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If teenage years aren’t difficult enough…..

 Keratosis pilaris affects 50-80% of adolescents and commonly presents in puberty, resolving for the majority of sufferers in adulthood. No need to cry ‘fowl’ of this embarrassing condition, ‘cluck’ into action; there are treatment options available!

 What is it?

Keratosis pilaris is a

common skin condition characterised by rough, dry patches and tiny bumps on the upper arms thighs cheeks or bottom. Keratosis pilaris is a buildup of skin cells called keratin which form a plug, blocking the hair follicle, forming the bump.Sometimes a small hair may be coiled beneath the bump.

 Why do we get it?

The origin of keratosis pilaris is unknown but it more frequently affects people with dry skin or sufferers of other skin conditions. It may also be an inherited condition affecting more females than males.

 Although there is no known cause there appears to be  a strong genetic link; 30-50 % of sufferers have a family history of keratosis pilaris, also people who also suffer with atopic dermatitis, dry skin, asthma and allergies have an increased predisposition.

 What can be done-Scratching around for treatment options!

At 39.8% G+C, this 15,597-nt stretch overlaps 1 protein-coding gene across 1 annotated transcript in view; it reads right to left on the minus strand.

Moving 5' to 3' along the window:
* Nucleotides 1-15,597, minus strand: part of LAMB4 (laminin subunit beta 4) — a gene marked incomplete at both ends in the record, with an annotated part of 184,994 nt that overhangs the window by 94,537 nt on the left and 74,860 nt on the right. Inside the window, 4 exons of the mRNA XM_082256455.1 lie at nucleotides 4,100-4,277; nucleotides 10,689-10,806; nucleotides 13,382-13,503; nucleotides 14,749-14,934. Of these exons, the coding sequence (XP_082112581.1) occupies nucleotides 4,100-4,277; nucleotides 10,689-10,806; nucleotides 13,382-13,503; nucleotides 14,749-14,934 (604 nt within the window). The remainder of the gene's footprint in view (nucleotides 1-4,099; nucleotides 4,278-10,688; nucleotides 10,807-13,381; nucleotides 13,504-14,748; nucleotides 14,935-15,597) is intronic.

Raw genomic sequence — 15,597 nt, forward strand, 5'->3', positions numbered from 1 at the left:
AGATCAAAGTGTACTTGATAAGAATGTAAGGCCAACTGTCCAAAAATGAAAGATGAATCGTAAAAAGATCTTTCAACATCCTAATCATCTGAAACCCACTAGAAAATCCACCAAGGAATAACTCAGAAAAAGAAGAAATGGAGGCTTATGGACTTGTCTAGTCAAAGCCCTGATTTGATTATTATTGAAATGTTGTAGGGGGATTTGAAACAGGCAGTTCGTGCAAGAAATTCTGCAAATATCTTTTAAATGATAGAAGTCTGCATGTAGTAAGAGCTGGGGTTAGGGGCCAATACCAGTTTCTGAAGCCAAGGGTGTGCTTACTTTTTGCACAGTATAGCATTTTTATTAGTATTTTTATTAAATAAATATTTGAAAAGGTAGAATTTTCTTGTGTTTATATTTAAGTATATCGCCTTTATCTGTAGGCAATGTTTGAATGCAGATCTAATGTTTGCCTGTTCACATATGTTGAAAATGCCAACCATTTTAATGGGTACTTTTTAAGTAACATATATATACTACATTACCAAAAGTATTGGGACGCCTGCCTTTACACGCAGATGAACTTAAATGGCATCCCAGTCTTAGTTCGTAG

• Avoid cleansers containing sodium lauryl sulfates which may

    irritate the skin, instead use mild, gentle, non-soap cleansers such as an oil based cleanser.

  • Moisturise daily and often where possible.
  • Include Alpha Hydroxy Acids in moisturisers to help exfoliate dry skin such as lactic and glycolic acid.
  • Use loofahs or mitts to gently exfoliate the affected areas during showering, avoiding if  bumps are inflamed.
  • If the affected area is inflamed, consider salicylic acid which will help with exfoliation in addition to helping to reduce inflammation – salicylic get levitra pills new is  commonly seen in formulation with Urea cream.
  • Urea cream is a keratolytic used in helping to breakdown  hard, scaly skin.
  • Intense Pulsed Light (IPL) and Lasers have also been found to be helpful with improving the overall skin texture and in reducing redness.

Keratosis pilaris “don’ts”

  • Don’t use harsh soaps cialis vente libre pharmacie france or cleansers.
  • Don’t scrub harshly or try to scrape off the skin especially if the area is inflamed.
  • Don’t expect immediate results with topical creams; be patient, diligent and consistent!
  • Never give up hope.

 In-clinic, I always try to encourage my clients to begin with the ‘KISS’ approach before embarking on expensive alternative treatment options; often the simple treatments result in the best outcomes. Remember, keratosis pilaris is a chronic skin condition requiring patience and long term maintenance for optimal results.

ASkinSolutions x

Do you have any treatment options which have worked, I’d love to hear them?